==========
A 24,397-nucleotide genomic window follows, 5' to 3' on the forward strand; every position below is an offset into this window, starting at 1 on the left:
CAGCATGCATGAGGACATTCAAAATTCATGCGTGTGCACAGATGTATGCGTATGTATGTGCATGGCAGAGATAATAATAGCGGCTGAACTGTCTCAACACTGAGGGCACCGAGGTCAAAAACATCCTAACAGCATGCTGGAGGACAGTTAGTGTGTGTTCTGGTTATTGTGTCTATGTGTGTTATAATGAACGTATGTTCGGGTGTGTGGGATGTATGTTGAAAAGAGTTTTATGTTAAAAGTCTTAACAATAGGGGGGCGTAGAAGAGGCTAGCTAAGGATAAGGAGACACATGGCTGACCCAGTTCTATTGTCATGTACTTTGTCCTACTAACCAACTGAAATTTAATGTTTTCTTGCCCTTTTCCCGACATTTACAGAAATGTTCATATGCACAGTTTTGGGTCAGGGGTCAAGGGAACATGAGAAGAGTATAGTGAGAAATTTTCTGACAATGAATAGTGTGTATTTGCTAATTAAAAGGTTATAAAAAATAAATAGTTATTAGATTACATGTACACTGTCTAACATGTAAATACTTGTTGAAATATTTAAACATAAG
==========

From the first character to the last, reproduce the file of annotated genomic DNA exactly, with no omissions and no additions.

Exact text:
A 24,397-nucleotide genomic window follows, 5' to 3' on the forward strand; every position below is an offset into this window, starting at 1 on the left:
CAGCATGCATGAGGACATTCAAAATTCATGCGTGTGCACAGATGTATGCGTATGTATGTGCATGGCAGAGATAATAATAGCGGCTGAACTGTCTCAACACTGAGGGCACCGAGGTCAAAAACATCCTAACAGCATGCTGGAGGACAGTTAGTGTGTGTTCTGGTTATTGTGTCTATGTGTGTTATAATGAACGTATGTTCGGGTGTGTGGGATGTATGTTGAAAAGAGTTTTATGTTAAAAGTCTTAACAATAGGGGGGCGTAGAAGAGGCTAGCTAAGGATAAGGAGACACATGGCTGACCCAGTTCTATTGTCATGTACTTTGTCCTACTAACCAACTGAAATTTAATGTTTTCTTGCCCTTTTCCCGACATTTACAGAAATGTTCATATGCACAGTTTTGGGTCAGGGGTCAAGGGAACATGAGAAGAGTATAGTGAGAAATTTTCTGACAATGAATAGTGTGTATTTGCTAATTAAAAGGTTATAAAAAATAAATAGTTATTAGATTACATGTACACTGTCTAACATGTAAATACTTGTTGAAATATTTAAACATAAG